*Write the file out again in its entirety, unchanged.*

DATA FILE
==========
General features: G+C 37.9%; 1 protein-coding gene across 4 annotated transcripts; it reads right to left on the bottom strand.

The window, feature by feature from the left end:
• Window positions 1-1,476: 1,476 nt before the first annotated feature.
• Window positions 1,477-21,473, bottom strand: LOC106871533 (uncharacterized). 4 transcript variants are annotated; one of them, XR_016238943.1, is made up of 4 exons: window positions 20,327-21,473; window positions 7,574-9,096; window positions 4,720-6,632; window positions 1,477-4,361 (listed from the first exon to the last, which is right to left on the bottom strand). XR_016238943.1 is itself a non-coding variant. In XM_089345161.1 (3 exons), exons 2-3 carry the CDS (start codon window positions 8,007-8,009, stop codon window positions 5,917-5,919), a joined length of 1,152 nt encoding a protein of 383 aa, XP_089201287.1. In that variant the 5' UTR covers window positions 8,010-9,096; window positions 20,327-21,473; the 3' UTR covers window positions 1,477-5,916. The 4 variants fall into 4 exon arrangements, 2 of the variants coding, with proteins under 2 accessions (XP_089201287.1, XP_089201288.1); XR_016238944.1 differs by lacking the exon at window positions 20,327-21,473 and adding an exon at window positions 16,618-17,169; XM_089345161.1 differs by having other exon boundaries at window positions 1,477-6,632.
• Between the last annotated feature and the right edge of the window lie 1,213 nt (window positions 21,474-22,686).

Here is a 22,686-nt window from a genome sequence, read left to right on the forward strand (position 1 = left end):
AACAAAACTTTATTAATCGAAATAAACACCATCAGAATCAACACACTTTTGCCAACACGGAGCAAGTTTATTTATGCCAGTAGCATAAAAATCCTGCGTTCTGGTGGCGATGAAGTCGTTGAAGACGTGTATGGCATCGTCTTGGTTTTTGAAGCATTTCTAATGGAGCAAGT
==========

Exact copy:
General features: G+C 37.9%; 1 protein-coding gene across 4 annotated transcripts; it reads right to left on the bottom strand.

The window, feature by feature from the left end:
• Window positions 1-1,476: 1,476 nt before the first annotated feature.
• Window positions 1,477-21,473, bottom strand: LOC106871533 (uncharacterized). 4 transcript variants are annotated; one of them, XR_016238943.1, is made up of 4 exons: window positions 20,327-21,473; window positions 7,574-9,096; window positions 4,720-6,632; window positions 1,477-4,361 (listed from the first exon to the last, which is right to left on the bottom strand). XR_016238943.1 is itself a non-coding variant. In XM_089345161.1 (3 exons), exons 2-3 carry the CDS (start codon window positions 8,007-8,009, stop codon window positions 5,917-5,919), a joined length of 1,152 nt encoding a protein of 383 aa, XP_089201287.1. In that variant the 5' UTR covers window positions 8,010-9,096; window positions 20,327-21,473; the 3' UTR covers window positions 1,477-5,916. The 4 variants fall into 4 exon arrangements, 2 of the variants coding, with proteins under 2 accessions (XP_089201287.1, XP_089201288.1); XR_016238944.1 differs by lacking the exon at window positions 20,327-21,473 and adding an exon at window positions 16,618-17,169; XM_089345161.1 differs by having other exon boundaries at window positions 1,477-6,632.
• Between the last annotated feature and the right edge of the window lie 1,213 nt (window positions 21,474-22,686).

Here is a 22,686-nt window from a genome sequence, read left to right on the forward strand (position 1 = left end):
AACAAAACTTTATTAATCGAAATAAACACCATCAGAATCAACACACTTTTGCCAACACGGAGCAAGTTTATTTATGCCAGTAGCATAAAAATCCTGCGTTCTGGTGGCGATGAAGTCGTTGAAGACGTGTATGGCATCGTCTTGGTTTTTGAAGCATTTCTAATGGAGCAAGT